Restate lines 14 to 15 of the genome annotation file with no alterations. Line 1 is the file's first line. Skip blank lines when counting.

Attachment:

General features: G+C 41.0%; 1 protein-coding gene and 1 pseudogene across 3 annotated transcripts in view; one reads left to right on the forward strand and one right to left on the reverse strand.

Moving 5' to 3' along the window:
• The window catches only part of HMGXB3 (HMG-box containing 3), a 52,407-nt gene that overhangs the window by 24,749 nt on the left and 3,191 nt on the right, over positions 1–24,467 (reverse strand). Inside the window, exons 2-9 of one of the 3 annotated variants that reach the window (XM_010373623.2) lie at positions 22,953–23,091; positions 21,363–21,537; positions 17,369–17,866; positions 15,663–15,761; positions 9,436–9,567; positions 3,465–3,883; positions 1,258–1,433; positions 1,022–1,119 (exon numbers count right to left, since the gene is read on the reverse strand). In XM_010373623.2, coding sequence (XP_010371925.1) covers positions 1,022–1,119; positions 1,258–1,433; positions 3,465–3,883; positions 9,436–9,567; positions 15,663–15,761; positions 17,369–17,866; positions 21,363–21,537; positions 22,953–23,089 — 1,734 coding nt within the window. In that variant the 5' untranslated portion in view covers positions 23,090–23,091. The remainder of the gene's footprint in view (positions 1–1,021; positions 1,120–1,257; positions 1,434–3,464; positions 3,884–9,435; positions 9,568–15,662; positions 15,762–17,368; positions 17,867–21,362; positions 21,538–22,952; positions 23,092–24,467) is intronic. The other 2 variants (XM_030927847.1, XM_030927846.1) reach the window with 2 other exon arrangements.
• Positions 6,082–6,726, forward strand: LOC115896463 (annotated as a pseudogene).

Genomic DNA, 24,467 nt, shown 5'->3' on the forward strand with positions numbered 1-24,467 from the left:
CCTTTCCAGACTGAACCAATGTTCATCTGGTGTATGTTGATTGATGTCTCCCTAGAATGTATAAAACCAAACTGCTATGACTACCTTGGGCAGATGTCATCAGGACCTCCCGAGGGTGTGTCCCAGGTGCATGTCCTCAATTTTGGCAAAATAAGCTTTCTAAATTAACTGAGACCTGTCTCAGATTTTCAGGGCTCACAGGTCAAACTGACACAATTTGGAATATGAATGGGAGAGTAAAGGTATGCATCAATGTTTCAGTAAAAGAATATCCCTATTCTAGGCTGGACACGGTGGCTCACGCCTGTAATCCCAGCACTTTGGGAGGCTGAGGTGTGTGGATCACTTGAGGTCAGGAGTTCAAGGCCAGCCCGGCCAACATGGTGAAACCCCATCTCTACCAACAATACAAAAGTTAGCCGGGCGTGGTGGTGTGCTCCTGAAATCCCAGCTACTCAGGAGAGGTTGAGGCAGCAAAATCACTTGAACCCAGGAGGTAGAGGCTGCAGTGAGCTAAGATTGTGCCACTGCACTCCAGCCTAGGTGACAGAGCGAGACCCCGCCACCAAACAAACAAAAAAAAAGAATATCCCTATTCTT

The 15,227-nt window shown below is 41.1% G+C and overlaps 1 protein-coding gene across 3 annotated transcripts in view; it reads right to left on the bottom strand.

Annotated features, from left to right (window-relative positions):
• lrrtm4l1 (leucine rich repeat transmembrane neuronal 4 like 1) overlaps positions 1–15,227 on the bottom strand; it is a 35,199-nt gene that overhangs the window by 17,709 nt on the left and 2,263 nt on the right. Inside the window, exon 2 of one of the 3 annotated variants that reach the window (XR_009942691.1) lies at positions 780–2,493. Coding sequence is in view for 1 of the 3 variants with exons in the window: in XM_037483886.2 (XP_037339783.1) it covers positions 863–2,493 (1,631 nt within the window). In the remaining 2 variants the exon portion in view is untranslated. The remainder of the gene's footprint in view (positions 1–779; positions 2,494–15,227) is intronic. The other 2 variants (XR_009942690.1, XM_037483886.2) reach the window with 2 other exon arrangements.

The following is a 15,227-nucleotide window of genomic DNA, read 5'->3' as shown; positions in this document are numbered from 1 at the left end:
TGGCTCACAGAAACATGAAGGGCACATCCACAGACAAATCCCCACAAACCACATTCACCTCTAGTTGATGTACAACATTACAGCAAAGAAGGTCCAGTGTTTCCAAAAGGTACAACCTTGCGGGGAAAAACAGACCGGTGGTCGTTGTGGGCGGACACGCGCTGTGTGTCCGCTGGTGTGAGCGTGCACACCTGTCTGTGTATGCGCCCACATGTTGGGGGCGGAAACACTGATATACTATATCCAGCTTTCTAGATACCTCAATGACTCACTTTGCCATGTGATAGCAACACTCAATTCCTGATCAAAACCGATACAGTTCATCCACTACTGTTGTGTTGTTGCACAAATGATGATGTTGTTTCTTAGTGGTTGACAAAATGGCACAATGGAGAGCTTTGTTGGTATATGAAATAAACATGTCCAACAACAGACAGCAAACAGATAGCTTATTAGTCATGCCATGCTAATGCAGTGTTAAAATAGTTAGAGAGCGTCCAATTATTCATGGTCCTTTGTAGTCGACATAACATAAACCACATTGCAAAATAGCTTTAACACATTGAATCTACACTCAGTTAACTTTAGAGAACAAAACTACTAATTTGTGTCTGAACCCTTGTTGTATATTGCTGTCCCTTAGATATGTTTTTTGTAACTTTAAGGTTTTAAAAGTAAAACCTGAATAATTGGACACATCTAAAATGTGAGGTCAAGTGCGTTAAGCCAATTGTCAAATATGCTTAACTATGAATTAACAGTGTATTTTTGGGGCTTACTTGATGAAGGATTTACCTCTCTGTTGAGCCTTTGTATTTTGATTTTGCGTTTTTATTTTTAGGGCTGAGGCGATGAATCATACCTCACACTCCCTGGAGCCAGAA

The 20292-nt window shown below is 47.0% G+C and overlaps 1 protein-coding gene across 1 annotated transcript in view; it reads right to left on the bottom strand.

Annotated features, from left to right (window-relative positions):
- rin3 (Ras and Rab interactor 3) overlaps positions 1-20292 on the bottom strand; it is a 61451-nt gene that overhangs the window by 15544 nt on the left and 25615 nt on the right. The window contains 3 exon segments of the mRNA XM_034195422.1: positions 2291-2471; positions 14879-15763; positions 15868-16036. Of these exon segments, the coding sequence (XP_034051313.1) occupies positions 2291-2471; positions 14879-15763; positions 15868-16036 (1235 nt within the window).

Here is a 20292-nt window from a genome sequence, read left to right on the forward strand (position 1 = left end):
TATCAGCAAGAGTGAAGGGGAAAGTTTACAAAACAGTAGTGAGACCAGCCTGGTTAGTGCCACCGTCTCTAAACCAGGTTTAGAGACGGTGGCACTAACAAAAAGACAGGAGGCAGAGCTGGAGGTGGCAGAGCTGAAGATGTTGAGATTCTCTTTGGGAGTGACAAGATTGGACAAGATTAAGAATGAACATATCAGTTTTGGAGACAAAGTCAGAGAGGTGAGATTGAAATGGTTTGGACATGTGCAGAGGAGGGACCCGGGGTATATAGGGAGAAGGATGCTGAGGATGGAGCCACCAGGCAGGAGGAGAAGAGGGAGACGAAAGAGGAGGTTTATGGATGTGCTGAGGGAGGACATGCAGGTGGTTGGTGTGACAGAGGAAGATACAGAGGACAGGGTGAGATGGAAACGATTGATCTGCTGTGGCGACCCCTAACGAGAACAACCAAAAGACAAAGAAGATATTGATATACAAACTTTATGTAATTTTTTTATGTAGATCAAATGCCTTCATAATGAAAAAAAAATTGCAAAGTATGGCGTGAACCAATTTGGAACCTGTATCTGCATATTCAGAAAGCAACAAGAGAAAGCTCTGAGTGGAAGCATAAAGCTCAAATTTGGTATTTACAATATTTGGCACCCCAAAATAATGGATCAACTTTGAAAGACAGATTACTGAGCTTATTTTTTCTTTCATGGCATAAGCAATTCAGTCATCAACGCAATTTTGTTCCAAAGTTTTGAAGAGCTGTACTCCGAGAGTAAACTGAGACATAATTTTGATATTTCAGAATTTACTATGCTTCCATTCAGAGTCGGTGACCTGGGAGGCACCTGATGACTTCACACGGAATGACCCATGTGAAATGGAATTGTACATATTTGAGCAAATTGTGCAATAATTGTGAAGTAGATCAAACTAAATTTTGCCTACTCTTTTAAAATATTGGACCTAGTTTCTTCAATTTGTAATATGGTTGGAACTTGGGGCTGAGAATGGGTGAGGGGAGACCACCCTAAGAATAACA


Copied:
- rin3 (Ras and Rab interactor 3) overlaps positions 1-20292 on the bottom strand; it is a 61451-nt gene that overhangs the window by 15544 nt on the left and 25615 nt on the right. The window contains 3 exon segments of the mRNA XM_034195422.1: positions 2291-2471; positions 14879-15763; positions 15868-16036. Of these exon segments, the coding sequence (XP_034051313.1) occupies positions 2291-2471; positions 14879-15763; positions 15868-16036 (1235 nt within the window).

Here is a 20292-nt window from a genome sequence, read left to right on the forward strand (position 1 = left end):